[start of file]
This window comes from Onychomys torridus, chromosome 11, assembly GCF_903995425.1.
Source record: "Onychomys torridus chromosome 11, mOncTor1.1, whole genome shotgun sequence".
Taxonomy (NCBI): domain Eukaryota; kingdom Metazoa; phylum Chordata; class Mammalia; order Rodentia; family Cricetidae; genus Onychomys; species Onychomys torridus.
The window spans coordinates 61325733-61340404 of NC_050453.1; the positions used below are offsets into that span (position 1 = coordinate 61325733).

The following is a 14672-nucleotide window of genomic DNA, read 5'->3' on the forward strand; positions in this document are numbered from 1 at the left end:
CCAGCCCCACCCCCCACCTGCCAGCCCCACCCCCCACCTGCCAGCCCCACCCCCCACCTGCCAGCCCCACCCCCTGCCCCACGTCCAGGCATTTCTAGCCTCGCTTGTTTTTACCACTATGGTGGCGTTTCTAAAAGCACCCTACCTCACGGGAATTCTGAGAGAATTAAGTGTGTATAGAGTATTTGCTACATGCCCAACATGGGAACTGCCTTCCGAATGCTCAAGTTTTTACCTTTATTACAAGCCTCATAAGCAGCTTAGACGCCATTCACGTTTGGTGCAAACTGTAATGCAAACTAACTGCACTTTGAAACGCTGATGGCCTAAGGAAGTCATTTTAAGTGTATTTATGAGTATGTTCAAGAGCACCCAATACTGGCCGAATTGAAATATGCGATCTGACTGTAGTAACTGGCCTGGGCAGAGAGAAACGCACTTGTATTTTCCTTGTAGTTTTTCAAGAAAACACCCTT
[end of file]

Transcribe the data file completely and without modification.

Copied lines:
This window comes from Onychomys torridus, chromosome 11, assembly GCF_903995425.1.
Source record: "Onychomys torridus chromosome 11, mOncTor1.1, whole genome shotgun sequence".
Taxonomy (NCBI): domain Eukaryota; kingdom Metazoa; phylum Chordata; class Mammalia; order Rodentia; family Cricetidae; genus Onychomys; species Onychomys torridus.
The window spans coordinates 61325733-61340404 of NC_050453.1; the positions used below are offsets into that span (position 1 = coordinate 61325733).

The following is a 14672-nucleotide window of genomic DNA, read 5'->3' on the forward strand; positions in this document are numbered from 1 at the left end:
CCAGCCCCACCCCCCACCTGCCAGCCCCACCCCCCACCTGCCAGCCCCACCCCCCACCTGCCAGCCCCACCCCCTGCCCCACGTCCAGGCATTTCTAGCCTCGCTTGTTTTTACCACTATGGTGGCGTTTCTAAAAGCACCCTACCTCACGGGAATTCTGAGAGAATTAAGTGTGTATAGAGTATTTGCTACATGCCCAACATGGGAACTGCCTTCCGAATGCTCAAGTTTTTACCTTTATTACAAGCCTCATAAGCAGCTTAGACGCCATTCACGTTTGGTGCAAACTGTAATGCAAACTAACTGCACTTTGAAACGCTGATGGCCTAAGGAAGTCATTTTAAGTGTATTTATGAGTATGTTCAAGAGCACCCAATACTGGCCGAATTGAAATATGCGATCTGACTGTAGTAACTGGCCTGGGCAGAGAGAAACGCACTTGTATTTTCCTTGTAGTTTTTCAAGAAAACACCCTT